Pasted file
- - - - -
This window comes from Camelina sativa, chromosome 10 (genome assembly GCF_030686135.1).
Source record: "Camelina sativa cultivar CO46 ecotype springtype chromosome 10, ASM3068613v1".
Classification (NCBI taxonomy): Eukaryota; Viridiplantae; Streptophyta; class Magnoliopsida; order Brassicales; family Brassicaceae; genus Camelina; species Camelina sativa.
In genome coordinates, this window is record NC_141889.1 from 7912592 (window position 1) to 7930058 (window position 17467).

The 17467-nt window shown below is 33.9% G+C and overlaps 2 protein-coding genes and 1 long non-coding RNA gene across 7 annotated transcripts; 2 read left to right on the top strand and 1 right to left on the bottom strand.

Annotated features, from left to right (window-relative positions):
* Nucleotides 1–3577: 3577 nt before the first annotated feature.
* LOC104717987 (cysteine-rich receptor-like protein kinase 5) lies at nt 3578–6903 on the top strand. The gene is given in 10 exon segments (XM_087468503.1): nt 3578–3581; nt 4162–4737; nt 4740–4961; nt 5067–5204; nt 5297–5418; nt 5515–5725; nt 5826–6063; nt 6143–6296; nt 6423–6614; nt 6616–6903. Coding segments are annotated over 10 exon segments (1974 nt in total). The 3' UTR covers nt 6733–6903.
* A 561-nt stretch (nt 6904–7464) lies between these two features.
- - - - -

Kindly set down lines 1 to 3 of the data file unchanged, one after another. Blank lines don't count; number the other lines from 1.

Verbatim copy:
This window comes from Camelina sativa, chromosome 10 (genome assembly GCF_030686135.1).
Source record: "Camelina sativa cultivar CO46 ecotype springtype chromosome 10, ASM3068613v1".
Classification (NCBI taxonomy): Eukaryota; Viridiplantae; Streptophyta; class Magnoliopsida; order Brassicales; family Brassicaceae; genus Camelina; species Camelina sativa.